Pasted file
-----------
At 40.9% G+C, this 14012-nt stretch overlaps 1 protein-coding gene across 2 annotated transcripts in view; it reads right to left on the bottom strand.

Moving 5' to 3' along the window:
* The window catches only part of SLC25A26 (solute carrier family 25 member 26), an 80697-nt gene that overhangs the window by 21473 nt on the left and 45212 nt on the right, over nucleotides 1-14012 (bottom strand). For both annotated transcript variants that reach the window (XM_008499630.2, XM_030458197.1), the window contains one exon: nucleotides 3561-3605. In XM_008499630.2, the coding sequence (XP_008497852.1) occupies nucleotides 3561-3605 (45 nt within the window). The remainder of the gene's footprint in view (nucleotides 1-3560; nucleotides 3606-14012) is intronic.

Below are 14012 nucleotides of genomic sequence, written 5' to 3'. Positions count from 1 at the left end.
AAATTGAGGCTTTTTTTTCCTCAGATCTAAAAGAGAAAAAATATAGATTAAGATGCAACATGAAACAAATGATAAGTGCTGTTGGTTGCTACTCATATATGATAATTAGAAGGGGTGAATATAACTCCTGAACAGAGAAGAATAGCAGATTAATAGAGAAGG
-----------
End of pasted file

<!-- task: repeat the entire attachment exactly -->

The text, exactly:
At 40.9% G+C, this 14012-nt stretch overlaps 1 protein-coding gene across 2 annotated transcripts in view; it reads right to left on the bottom strand.

Moving 5' to 3' along the window:
* The window catches only part of SLC25A26 (solute carrier family 25 member 26), an 80697-nt gene that overhangs the window by 21473 nt on the left and 45212 nt on the right, over nucleotides 1-14012 (bottom strand). For both annotated transcript variants that reach the window (XM_008499630.2, XM_030458197.1), the window contains one exon: nucleotides 3561-3605. In XM_008499630.2, the coding sequence (XP_008497852.1) occupies nucleotides 3561-3605 (45 nt within the window). The remainder of the gene's footprint in view (nucleotides 1-3560; nucleotides 3606-14012) is intronic.

Below are 14012 nucleotides of genomic sequence, written 5' to 3'. Positions count from 1 at the left end.
AAATTGAGGCTTTTTTTTCCTCAGATCTAAAAGAGAAAAAATATAGATTAAGATGCAACATGAAACAAATGATAAGTGCTGTTGGTTGCTACTCATATATGATAATTAGAAGGGGTGAATATAACTCCTGAACAGAGAAGAATAGCAGATTAATAGAGAAGG